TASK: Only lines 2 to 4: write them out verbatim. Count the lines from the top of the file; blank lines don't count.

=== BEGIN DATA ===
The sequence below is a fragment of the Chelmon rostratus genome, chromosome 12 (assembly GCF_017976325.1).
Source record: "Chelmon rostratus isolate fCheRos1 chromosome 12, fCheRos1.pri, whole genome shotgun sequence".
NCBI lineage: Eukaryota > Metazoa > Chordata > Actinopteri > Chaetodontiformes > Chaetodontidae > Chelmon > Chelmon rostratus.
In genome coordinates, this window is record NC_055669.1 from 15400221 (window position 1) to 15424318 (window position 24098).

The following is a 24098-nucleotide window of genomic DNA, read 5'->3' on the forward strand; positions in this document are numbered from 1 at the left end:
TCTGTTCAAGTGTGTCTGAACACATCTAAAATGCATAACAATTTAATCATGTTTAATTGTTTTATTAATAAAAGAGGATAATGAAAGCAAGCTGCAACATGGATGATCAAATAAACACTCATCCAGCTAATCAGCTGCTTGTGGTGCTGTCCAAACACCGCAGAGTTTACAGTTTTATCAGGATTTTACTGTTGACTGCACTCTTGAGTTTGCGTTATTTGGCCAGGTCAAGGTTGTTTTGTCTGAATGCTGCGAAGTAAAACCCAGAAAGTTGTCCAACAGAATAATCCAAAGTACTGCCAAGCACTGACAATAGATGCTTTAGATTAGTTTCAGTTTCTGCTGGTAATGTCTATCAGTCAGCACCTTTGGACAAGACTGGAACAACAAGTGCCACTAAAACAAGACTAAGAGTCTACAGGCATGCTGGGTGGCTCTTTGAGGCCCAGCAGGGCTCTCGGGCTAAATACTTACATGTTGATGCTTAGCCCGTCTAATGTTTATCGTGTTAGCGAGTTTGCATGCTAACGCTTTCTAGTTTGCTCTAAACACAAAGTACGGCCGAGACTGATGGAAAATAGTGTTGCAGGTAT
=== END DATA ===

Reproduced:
Source record: "Chelmon rostratus isolate fCheRos1 chromosome 12, fCheRos1.pri, whole genome shotgun sequence".
NCBI lineage: Eukaryota > Metazoa > Chordata > Actinopteri > Chaetodontiformes > Chaetodontidae > Chelmon > Chelmon rostratus.
In genome coordinates, this window is record NC_055669.1 from 15400221 (window position 1) to 15424318 (window position 24098).